The following example demonstrates how to use the `reduce()` and `map()` functions to compare lists for equality:

``````import functools

l1 = [10, 20, 30, 40, 50]
l2 = [20, 30, 50, 40, 70]
l3 = [10, 20, 30, 40, 50]

if functools.reduce(lambda x, y : x and y, map(lambda p, q: p == q,l1,l2), True):
print ("The lists l1 and l2 are the same")
else:
print ("The lists l1 and l2 are not the same")

if functools.reduce(lambda x, y : x and y, map(lambda p, q: p == q,l1,l3), True):
print ("The lists l1 and l3 are the same")
else:
print ("The lists l1 and l3 are not the same")
``````

The output is:

``````OutputThe lists l1 and l2 are not the same
The lists l1 and l3 are the same
``````

The preceding example code compares `l1` to `l2` and then compares `l1` to `l3`.

## Using the `set()` Function to Compare Lists

You can use the `set()` function to create `set` objects using the given lists and then compare the sets for equality using the `==` operator.

The order of the original list items is not important, because the `==` operator returns `true` when each set contains identical items in any order.

Note: Duplicate list items appear only once in a set.

The following example demonstrates how to create sets from lists and compare the sets for equality:

``````l1 = [10, 20, 30, 40, 50]
l2 = [50, 10, 30, 20, 40]

a = set(l1)
b = set(l2)

if a == b:
print("Lists l1 and l2 are equal")
else:
print("Lists l1 and l2 are not equal")
``````

The output is:

``````OutputLists l1 and l2 are equal
``````

The preceding example code creates sets `a` and `b` from lists `l1` and `l2` and then compares the sets and prints the result.

## Using the `collections.Counter()` Class to Compare Lists

The `collections.Counter()` class can be used to compare lists. The `counter()` function counts the frequency of the items in a list and stores the data as a dictionary object in the format `value:frequency`. If two lists have the same dictionary output, you can infer that the lists are the same.

The order of the original list items isn’t important when you use the `Counter` class to compare lists.

The following example demonstrates how to create `Counter` objects from the given lists and compare them for equality:

``````import collections

l1 = [10, 20, 30, 40, 50]
l2 = [20, 30, 50, 40, 70]
l3 = [50, 20, 30, 40, 10]

if collections.Counter(l1) == collections.Counter(l2):
print ("The lists l1 and l2 are the same")
else:
print ("The lists l1 and l2 are not the same")

if collections.Counter(l1) == collections.Counter(l3):
print ("The lists l1 and l3 are the same")
else:
print ("The lists l1 and l3 are not the same")
``````

The output is:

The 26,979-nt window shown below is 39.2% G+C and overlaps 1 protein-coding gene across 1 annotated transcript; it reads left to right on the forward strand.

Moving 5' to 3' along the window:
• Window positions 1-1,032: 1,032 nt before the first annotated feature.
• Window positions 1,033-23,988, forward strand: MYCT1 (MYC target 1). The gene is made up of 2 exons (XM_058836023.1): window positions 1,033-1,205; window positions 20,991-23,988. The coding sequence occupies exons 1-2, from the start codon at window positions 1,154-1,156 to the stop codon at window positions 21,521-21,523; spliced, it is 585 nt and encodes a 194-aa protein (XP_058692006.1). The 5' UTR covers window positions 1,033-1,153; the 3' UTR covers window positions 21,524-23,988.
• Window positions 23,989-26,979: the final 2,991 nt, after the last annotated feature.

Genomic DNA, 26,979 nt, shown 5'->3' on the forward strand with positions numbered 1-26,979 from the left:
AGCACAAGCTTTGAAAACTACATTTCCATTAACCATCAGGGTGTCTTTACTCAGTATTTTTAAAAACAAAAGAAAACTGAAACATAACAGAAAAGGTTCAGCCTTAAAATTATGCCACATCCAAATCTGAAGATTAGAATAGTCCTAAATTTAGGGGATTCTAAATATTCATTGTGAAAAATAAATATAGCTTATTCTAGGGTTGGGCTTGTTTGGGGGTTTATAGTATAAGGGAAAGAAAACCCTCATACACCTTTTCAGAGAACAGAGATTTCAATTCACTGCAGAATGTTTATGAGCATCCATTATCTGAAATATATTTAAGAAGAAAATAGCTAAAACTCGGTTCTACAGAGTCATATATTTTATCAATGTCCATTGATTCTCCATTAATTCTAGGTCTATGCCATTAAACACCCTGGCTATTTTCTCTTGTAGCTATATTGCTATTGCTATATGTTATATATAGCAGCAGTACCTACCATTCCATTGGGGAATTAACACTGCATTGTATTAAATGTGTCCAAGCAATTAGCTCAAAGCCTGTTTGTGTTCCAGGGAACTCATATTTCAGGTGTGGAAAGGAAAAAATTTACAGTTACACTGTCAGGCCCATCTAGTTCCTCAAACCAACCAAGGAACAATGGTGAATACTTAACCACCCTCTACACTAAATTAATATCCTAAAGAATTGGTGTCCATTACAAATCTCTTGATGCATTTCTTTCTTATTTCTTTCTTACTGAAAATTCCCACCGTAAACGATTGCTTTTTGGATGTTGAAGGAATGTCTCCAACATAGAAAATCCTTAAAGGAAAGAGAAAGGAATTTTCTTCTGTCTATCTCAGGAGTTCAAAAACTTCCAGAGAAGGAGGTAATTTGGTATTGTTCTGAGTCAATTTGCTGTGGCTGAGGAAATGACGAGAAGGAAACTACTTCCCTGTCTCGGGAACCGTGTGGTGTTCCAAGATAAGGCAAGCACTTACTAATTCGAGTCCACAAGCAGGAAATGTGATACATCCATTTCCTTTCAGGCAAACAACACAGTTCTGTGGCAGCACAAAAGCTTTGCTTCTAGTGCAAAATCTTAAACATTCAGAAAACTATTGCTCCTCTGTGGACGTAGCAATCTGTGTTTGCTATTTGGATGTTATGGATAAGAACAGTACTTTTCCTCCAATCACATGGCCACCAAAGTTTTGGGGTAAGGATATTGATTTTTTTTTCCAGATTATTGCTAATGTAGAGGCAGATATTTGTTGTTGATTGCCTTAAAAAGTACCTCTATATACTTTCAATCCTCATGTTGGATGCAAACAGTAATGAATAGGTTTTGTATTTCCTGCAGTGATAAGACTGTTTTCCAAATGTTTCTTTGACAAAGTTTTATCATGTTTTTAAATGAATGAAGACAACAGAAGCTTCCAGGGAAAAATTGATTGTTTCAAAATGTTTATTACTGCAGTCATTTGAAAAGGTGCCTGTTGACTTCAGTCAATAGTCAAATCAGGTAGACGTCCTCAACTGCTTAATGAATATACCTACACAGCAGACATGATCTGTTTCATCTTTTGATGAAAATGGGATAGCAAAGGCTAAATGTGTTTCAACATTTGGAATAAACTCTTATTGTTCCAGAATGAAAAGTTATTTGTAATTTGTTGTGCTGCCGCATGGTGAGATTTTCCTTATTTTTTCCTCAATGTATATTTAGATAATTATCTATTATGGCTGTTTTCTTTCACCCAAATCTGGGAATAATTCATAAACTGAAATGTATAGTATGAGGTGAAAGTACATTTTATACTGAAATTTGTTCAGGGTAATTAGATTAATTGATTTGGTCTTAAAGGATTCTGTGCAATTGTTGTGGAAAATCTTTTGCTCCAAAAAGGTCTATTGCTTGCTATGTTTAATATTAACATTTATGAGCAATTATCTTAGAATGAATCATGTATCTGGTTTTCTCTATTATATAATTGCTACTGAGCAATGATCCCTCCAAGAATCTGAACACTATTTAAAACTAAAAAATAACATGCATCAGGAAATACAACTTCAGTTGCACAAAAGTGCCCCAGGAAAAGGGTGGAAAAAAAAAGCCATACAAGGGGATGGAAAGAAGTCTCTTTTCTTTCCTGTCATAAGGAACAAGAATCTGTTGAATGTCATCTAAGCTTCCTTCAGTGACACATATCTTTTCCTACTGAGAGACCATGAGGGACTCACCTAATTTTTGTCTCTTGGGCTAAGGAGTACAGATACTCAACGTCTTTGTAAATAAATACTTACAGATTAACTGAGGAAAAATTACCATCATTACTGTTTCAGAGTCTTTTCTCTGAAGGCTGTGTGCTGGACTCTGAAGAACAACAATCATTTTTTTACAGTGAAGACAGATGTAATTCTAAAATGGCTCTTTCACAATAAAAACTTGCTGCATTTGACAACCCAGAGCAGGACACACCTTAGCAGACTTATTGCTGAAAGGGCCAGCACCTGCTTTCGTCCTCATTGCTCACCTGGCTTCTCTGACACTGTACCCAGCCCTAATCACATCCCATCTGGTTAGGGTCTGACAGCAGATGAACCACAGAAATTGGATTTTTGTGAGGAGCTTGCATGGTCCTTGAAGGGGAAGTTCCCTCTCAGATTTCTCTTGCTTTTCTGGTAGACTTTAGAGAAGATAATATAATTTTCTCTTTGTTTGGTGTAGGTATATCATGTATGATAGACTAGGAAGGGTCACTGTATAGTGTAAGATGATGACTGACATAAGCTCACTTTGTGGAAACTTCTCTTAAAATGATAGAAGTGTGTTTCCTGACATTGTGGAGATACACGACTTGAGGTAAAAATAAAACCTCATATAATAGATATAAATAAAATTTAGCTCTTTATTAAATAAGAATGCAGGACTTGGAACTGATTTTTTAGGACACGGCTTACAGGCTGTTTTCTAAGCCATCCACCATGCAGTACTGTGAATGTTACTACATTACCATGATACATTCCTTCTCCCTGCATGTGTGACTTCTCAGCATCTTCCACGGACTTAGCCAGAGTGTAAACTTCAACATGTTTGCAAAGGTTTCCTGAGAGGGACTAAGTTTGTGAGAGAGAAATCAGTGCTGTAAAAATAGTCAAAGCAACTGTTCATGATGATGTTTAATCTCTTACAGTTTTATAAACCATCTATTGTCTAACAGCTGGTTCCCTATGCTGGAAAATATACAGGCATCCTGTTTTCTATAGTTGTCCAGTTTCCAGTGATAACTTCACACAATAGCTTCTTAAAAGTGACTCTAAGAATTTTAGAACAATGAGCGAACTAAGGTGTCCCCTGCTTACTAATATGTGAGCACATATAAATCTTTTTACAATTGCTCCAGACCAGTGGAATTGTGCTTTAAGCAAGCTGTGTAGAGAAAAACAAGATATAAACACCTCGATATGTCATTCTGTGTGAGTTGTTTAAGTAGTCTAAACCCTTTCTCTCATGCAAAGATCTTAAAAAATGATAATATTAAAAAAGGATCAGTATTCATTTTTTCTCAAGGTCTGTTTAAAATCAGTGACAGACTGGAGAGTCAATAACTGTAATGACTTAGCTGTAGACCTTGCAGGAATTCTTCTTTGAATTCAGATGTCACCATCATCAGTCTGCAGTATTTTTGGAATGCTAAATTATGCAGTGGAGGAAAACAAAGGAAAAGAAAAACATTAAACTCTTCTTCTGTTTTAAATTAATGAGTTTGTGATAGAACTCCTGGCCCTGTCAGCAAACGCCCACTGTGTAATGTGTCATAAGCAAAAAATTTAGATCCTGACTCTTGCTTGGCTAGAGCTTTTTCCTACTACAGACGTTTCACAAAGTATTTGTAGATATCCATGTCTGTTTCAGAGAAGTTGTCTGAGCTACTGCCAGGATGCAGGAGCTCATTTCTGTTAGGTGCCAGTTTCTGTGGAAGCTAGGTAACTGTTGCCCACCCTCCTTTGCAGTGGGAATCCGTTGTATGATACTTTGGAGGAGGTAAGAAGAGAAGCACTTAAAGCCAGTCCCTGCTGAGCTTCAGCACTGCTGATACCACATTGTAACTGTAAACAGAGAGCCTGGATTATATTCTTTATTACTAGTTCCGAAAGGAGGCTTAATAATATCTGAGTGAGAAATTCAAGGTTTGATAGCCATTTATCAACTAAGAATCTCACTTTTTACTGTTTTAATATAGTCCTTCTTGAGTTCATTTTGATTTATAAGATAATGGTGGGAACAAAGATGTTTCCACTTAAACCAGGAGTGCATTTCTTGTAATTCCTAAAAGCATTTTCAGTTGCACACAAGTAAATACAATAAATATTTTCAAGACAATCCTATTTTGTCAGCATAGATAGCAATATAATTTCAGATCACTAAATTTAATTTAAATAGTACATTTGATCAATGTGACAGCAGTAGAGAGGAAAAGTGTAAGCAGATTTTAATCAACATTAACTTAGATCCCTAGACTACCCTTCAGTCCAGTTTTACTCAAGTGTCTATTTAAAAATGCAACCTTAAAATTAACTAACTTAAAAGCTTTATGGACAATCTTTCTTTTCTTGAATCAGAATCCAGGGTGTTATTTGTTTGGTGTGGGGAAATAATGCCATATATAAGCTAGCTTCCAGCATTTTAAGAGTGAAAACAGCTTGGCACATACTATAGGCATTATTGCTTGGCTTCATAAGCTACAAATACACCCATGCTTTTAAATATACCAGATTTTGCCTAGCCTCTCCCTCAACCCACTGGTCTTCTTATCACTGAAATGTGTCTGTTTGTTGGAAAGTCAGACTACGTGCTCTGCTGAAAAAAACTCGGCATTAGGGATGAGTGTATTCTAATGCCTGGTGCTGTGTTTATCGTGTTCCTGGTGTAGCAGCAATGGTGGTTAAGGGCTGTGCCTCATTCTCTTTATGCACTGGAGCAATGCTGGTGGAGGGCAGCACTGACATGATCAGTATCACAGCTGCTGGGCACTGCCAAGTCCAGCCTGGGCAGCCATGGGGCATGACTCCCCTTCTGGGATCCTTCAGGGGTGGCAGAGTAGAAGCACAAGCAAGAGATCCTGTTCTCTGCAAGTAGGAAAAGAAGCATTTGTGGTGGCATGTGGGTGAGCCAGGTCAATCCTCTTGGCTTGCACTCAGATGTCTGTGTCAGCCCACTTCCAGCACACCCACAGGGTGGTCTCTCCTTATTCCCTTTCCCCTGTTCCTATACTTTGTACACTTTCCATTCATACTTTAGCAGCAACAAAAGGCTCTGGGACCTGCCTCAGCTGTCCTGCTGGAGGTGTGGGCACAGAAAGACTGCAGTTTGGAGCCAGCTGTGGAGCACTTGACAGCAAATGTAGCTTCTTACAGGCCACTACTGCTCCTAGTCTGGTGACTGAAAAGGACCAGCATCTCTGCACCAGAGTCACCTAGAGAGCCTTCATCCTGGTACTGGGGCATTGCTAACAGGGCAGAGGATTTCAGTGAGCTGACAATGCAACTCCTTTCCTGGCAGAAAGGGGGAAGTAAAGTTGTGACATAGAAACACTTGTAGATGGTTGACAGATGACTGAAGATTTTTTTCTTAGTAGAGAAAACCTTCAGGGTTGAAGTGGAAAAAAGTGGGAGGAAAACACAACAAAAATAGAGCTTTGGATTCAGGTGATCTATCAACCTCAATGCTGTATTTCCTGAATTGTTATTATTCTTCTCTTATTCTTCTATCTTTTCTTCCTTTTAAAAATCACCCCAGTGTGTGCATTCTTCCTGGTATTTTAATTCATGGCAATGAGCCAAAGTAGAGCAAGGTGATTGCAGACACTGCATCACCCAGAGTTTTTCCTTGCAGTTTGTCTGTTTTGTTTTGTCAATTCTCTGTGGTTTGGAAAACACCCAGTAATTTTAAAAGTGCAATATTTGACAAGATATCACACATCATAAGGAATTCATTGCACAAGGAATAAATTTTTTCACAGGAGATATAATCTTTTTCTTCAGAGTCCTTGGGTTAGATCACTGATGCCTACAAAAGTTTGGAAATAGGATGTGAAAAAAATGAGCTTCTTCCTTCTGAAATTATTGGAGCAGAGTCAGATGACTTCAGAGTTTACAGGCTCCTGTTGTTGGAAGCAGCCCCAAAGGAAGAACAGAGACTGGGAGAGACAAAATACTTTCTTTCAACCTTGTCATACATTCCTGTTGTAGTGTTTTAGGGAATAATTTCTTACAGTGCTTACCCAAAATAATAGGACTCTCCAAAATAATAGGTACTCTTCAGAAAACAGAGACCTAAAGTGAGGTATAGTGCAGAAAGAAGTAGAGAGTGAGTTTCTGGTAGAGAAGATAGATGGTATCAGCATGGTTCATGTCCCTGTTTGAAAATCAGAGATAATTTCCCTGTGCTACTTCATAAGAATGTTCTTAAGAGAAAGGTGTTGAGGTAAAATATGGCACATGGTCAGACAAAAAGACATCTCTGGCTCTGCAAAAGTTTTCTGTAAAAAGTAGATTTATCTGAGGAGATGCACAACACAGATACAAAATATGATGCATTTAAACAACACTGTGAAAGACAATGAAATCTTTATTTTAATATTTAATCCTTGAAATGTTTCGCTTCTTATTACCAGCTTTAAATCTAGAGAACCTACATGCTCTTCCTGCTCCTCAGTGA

``````OutputThe lists l1 and l2 are not the same
The lists l1 and l3 are the same
``````

The preceding example code creates `Counter` objects for lists `l1` and `l2`, compares them, and prints the result. The code repeats for lists `l1` and `l3`.

## Using List Comprehension to Compare Lists

You can use list comprehension to compare two lists. For more information about list comprehensions, refer to Understanding List Comprehensions in Python 3.

The order of the original list items isn’t important when you use list comprehension to compare lists.

The following example demonstrates how to use a list comprehension to compare lists:

``````l1 = [10, 20, 30, 40, 50]
l2 = [50, 75, 30, 20, 40]
l3 = [50, 20, 30, 40, 10]

res = [x for x in l1 + l2 if x not in l1 or x not in l2]

print(res)
if not res:
print("Lists l1 and l2 are equal")
else:
print("Lists l1 and l2 are not equal")

res2 = [x for x in l1 + l3 if x not in l1 or x not in l3]

print(res2)
if not res2:
print("Lists l1 and l3 are equal")
else:
print("Lists l1 and l3 are not equal")
``````

The preceding example code sets a pointer element `x` to the lists `l1` and `l2`, then checks if the item pointed by the pointer element is present in the lists. If the result, `res` is an empty list, then you can infer that the lists are equal, since there are no items that appear in only one of the lists.

The output is:

``````Output[10, 75]
Lists l1 and l2 are not equal
``````

## Conclusion

This article described a few different ways to compare lists for equality in Python. Continue your learning with more Python tutorials.

Thanks for learning with the DigitalOcean Community. Check out our offerings for compute, storage, networking, and managed databases. Safa Mulani

author Technical Editor

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DigitalOcean Employee July 16, 2020

Why “reduce()”? Maybe “all()”?